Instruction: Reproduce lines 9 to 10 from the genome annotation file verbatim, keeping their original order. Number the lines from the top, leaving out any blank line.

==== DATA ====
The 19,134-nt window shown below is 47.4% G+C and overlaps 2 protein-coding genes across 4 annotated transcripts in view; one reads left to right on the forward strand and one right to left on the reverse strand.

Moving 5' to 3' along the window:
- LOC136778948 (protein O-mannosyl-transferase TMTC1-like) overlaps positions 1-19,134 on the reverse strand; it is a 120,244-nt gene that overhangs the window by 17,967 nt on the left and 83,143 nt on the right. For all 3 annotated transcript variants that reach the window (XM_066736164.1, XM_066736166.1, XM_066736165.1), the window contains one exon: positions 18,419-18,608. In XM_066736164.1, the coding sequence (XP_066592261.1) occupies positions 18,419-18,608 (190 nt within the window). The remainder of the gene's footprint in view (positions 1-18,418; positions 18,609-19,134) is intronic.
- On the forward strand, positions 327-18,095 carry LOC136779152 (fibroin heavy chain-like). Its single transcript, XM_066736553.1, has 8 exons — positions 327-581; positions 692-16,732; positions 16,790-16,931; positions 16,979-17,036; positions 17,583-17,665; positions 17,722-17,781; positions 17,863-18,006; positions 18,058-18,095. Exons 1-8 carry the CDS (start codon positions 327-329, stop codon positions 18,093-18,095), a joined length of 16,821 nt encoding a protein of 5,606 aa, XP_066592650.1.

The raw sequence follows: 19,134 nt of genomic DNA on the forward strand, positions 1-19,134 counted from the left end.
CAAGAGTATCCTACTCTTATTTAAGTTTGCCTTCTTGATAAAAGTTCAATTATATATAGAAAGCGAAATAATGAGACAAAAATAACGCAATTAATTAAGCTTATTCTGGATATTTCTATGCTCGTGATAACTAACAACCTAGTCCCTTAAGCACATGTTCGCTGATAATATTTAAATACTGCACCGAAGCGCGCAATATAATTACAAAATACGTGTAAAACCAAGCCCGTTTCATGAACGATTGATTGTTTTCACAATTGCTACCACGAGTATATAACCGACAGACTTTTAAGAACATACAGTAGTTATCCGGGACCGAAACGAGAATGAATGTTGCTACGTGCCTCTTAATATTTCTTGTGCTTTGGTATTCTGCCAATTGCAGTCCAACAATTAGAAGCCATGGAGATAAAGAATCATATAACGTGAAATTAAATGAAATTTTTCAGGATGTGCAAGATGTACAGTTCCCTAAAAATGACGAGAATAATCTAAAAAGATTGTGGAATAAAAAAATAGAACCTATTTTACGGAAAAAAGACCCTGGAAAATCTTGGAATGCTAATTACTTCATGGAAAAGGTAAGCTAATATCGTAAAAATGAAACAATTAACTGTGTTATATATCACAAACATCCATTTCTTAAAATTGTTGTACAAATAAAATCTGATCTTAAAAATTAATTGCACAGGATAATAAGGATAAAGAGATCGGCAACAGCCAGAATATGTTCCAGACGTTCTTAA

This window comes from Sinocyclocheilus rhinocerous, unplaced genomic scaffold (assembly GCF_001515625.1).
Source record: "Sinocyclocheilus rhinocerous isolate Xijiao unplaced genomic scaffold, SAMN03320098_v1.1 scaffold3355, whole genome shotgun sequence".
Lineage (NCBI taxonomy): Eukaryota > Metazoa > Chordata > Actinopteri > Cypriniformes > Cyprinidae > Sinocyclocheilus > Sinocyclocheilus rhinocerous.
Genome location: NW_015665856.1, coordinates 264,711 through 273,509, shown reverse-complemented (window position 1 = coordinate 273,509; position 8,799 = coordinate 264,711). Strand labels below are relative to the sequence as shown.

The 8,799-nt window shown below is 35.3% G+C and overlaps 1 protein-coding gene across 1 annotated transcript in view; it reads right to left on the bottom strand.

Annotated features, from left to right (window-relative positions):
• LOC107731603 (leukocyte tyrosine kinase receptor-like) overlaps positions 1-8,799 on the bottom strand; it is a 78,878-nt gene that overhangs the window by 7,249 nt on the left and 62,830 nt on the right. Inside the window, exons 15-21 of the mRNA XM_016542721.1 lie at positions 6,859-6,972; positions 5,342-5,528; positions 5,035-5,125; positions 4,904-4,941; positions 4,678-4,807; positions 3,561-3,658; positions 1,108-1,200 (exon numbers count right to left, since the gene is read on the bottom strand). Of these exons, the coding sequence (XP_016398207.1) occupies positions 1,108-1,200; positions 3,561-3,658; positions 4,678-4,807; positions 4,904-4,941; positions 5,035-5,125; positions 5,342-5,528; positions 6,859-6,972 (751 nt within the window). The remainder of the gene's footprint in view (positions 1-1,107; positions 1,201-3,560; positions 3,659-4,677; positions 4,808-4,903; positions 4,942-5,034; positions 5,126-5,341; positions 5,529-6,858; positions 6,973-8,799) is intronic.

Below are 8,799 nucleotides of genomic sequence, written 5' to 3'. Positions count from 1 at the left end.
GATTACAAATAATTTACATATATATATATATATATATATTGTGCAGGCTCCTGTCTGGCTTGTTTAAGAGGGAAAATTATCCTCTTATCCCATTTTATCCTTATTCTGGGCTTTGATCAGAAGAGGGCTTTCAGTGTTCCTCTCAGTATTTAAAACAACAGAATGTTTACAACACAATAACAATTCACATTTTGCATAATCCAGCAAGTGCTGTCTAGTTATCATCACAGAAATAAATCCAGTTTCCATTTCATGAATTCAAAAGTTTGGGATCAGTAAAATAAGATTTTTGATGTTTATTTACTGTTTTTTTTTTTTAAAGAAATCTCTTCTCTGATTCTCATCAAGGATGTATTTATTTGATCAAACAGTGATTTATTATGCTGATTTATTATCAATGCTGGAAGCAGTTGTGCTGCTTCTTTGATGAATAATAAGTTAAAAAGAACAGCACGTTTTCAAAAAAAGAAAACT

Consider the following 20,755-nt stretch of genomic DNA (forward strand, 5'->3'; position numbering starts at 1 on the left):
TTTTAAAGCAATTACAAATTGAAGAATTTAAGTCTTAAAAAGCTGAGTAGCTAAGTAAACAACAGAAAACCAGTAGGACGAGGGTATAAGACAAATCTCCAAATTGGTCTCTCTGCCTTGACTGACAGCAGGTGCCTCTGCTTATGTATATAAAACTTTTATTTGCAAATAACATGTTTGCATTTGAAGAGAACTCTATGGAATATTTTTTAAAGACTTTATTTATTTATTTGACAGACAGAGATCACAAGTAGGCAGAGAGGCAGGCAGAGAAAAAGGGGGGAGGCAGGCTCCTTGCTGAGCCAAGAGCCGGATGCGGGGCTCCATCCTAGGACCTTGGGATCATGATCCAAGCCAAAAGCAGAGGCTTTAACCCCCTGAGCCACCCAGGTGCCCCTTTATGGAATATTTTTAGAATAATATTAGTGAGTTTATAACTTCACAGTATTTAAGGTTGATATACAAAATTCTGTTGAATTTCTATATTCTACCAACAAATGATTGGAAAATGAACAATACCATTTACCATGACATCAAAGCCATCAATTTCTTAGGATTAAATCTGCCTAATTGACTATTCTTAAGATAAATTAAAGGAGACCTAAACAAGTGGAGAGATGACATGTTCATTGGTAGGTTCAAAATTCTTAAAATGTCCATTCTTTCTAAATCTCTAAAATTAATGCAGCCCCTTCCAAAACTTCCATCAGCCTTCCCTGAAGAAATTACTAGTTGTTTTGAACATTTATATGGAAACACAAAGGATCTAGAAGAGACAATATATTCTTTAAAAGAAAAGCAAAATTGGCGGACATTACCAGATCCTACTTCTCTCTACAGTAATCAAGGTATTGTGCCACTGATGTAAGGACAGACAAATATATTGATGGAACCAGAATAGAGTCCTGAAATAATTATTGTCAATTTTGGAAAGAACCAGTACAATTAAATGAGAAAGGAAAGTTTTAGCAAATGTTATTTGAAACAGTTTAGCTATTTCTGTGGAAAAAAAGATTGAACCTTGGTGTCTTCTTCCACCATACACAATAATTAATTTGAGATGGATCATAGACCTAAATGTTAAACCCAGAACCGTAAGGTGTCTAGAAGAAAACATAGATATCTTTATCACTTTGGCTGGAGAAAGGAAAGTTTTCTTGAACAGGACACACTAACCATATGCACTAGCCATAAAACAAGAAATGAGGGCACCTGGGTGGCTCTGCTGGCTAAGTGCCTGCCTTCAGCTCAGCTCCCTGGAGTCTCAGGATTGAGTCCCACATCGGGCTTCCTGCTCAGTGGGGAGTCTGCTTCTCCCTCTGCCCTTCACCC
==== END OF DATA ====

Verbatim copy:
Lineage (NCBI taxonomy): Eukaryota > Metazoa > Chordata > Actinopteri > Cypriniformes > Cyprinidae > Sinocyclocheilus > Sinocyclocheilus rhinocerous.
Genome location: NW_015665856.1, coordinates 264,711 through 273,509, shown reverse-complemented (window position 1 = coordinate 273,509; position 8,799 = coordinate 264,711). Strand labels below are relative to the sequence as shown.